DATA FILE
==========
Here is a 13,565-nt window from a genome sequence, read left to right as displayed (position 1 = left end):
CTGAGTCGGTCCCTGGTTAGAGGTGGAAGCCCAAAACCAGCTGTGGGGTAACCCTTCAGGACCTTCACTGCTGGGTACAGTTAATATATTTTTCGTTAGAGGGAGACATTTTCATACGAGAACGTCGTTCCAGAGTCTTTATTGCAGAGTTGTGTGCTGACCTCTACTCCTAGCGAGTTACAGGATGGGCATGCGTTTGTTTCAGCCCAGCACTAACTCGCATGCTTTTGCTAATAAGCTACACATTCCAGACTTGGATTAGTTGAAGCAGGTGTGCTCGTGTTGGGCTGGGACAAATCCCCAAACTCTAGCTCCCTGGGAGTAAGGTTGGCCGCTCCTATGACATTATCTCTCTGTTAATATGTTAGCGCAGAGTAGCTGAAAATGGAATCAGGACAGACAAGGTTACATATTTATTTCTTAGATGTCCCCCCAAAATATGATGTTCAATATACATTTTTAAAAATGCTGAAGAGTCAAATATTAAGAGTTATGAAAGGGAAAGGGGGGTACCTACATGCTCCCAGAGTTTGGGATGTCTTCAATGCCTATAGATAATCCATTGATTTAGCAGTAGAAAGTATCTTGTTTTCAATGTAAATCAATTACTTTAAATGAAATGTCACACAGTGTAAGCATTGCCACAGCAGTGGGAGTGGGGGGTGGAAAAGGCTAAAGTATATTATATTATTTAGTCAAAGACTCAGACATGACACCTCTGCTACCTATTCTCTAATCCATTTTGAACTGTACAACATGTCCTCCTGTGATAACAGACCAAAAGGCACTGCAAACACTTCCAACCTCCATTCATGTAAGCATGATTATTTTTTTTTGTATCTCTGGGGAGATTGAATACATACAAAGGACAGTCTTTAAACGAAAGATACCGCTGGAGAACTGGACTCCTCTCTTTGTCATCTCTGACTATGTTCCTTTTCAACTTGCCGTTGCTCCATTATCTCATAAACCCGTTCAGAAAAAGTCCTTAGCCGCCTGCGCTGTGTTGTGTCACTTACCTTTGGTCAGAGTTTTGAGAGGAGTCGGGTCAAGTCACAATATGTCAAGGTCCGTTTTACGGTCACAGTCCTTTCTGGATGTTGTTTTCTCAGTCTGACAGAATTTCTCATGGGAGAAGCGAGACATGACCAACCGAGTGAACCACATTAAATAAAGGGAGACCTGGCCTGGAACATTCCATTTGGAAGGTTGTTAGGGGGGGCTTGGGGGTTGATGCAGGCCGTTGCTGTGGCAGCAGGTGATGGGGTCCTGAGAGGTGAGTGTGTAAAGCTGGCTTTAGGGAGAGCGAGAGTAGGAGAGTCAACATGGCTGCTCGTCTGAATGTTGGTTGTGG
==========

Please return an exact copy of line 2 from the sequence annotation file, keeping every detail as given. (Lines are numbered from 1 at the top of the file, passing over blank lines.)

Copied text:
CTGAGTCGGTCCCTGGTTAGAGGTGGAAGCCCAAAACCAGCTGTGGGGTAACCCTTCAGGACCTTCACTGCTGGGTACAGTTAATATATTTTTCGTTAGAGGGAGACATTTTCATACGAGAACGTCGTTCCAGAGTCTTTATTGCAGAGTTGTGTGCTGACCTCTACTCCTAGCGAGTTACAGGATGGGCATGCGTTTGTTTCAGCCCAGCACTAACTCGCATGCTTTTGCTAATAAGCTACACATTCCAGACTTGGATTAGTTGAAGCAGGTGTGCTCGTGTTGGGCTGGGACAAATCCCCAAACTCTAGCTCCCTGGGAGTAAGGTTGGCCGCTCCTATGACATTATCTCTCTGTTAATATGTTAGCGCAGAGTAGCTGAAAATGGAATCAGGACAGACAAGGTTACATATTTATTTCTTAGATGTCCCCCCAAAATATGATGTTCAATATACATTTTTAAAAATGCTGAAGAGTCAAATATTAAGAGTTATGAAAGGGAAAGGGGGGTACCTACATGCTCCCAGAGTTTGGGATGTCTTCAATGCCTATAGATAATCCATTGATTTAGCAGTAGAAAGTATCTTGTTTTCAATGTAAATCAATTACTTTAAATGAAATGTCACACAGTGTAAGCATTGCCACAGCAGTGGGAGTGGGGGGTGGAAAAGGCTAAAGTATATTATATTATTTAGTCAAAGACTCAGACATGACACCTCTGCTACCTATTCTCTAATCCATTTTGAACTGTACAACATGTCCTCCTGTGATAACAGACCAAAAGGCACTGCAAACACTTCCAACCTCCATTCATGTAAGCATGATTATTTTTTTTTGTATCTCTGGGGAGATTGAATACATACAAAGGACAGTCTTTAAACGAAAGATACCGCTGGAGAACTGGACTCCTCTCTTTGTCATCTCTGACTATGTTCCTTTTCAACTTGCCGTTGCTCCATTATCTCATAAACCCGTTCAGAAAAAGTCCTTAGCCGCCTGCGCTGTGTTGTGTCACTTACCTTTGGTCAGAGTTTTGAGAGGAGTCGGGTCAAGTCACAATATGTCAAGGTCCGTTTTACGGTCACAGTCCTTTCTGGATGTTGTTTTCTCAGTCTGACAGAATTTCTCATGGGAGAAGCGAGACATGACCAACCGAGTGAACCACATTAAATAAAGGGAGACCTGGCCTGGAACATTCCATTTGGAAGGTTGTTAGGGGGGGCTTGGGGGTTGATGCAGGCCGTTGCTGTGGCAGCAGGTGATGGGGTCCTGAGAGGTGAGTGTGTAAAGCTGGCTTTAGGGAGAGCGAGAGTAGGAGAGTCAACATGGCTGCTCGTCTGAATGTTGGTTGTGG